Central adiposity (waist circumference >35 inches in a female) and poor physical conditioning account for 50% of insulin-resistant individuals.2 Genetic factors can also play a role. Is Jill insulin resistant? There are several ways to assess her insulin resistance with the data provided thus far. One method is to divide the triglycerides level by the HDL level—if the result is >3.5, the patient is insulin resistant.3 Jill’s result is 5.38. The presence of abnormal liver functions (ALT greater over normal than the AST with the absence of sonographic abnormalities and with a normal hepatitis panel) would suggest fatty liver or nonalcoholic steatohepatitis (NASH). The primary cause of NASH is insulin resistance.4 Insulin resistance is the cause of Jill’s glucose disposal issues.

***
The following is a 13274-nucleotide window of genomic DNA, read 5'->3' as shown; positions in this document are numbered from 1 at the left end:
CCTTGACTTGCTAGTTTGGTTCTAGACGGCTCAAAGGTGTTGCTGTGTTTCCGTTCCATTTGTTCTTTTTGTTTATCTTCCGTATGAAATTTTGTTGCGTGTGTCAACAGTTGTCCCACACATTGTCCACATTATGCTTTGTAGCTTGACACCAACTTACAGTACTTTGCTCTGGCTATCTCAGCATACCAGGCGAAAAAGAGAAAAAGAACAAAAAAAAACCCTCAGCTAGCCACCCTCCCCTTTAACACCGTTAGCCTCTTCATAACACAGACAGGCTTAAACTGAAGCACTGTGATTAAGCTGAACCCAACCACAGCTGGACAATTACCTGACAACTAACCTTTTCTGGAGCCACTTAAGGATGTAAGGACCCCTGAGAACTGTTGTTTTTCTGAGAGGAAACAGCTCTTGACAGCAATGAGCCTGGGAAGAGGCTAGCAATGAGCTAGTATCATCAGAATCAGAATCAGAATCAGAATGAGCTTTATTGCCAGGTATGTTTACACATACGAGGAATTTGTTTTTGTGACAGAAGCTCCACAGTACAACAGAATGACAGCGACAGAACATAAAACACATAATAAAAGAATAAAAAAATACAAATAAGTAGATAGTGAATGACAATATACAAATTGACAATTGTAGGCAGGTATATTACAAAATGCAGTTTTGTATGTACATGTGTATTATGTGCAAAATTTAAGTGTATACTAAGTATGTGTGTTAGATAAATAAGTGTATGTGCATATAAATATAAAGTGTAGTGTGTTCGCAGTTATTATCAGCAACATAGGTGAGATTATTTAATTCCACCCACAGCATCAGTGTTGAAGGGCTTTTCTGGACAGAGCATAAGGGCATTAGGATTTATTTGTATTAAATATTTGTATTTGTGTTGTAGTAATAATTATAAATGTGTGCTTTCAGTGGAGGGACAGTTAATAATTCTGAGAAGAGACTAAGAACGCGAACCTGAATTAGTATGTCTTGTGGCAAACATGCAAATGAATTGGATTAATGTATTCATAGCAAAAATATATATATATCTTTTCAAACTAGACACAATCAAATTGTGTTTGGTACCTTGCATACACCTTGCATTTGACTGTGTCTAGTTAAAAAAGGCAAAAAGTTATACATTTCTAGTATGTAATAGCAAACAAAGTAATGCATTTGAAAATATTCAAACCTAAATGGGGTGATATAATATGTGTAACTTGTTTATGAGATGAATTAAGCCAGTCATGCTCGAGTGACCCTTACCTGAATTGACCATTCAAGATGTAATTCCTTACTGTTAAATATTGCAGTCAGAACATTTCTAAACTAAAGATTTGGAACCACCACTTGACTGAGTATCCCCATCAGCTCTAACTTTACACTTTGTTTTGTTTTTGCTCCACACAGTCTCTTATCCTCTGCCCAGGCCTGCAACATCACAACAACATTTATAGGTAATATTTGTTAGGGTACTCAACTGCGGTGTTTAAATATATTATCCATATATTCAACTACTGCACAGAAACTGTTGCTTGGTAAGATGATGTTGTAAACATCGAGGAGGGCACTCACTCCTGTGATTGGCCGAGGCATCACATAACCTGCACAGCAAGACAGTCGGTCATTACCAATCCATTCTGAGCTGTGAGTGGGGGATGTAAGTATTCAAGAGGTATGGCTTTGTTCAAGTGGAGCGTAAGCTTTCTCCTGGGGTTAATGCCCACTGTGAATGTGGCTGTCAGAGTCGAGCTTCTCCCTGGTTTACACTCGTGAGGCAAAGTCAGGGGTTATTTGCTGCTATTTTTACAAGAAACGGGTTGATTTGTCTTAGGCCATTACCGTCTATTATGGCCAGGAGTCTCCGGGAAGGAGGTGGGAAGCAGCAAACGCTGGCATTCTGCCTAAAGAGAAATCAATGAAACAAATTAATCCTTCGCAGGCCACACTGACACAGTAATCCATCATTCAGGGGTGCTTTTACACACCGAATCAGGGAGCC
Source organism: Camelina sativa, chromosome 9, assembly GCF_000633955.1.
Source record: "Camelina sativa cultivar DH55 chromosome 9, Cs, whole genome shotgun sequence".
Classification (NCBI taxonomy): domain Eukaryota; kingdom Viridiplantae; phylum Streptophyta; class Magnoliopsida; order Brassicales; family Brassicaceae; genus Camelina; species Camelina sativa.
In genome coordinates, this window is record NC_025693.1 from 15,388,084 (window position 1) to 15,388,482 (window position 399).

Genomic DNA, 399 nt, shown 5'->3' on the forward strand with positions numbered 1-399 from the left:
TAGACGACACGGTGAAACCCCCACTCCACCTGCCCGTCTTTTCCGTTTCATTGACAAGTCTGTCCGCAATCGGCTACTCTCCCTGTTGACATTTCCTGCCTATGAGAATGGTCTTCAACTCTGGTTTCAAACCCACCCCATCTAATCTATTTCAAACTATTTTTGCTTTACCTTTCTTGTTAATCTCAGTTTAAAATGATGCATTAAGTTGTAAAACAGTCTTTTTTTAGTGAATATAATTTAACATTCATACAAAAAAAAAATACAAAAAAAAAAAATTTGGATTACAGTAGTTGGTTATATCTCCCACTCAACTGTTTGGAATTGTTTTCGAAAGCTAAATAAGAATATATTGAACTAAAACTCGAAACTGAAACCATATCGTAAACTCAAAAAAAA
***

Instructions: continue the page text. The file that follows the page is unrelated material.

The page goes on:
The literature also suggests that early and aggressive intervention in glucose disposal issues decreases target organ damage in the future.5 The first intervention is to help the patient understand the concept of glucose disposal, insulin resistance, and nonpharmacologic interventions to reduce insulin resistance as much as possible. We’ve counseled Jill on the importance of (1) dietary education (ie, appropriate intake of carbohydrates, fat, and protein); (2) the correlation of diet to blood sugars (ie, occasional fasting, but primarily post-meal)5; and (3) the initiation of a physical conditioning program based on her baseline physical activities. Walking 2 miles in about 30 minutes 6 to 7 days per week will decrease central adiposity.
At her follow-up visit 2 months later, Jill states that she has given us her “best and consistent” effort with her diet and exercise plan. Her lab work is as follows: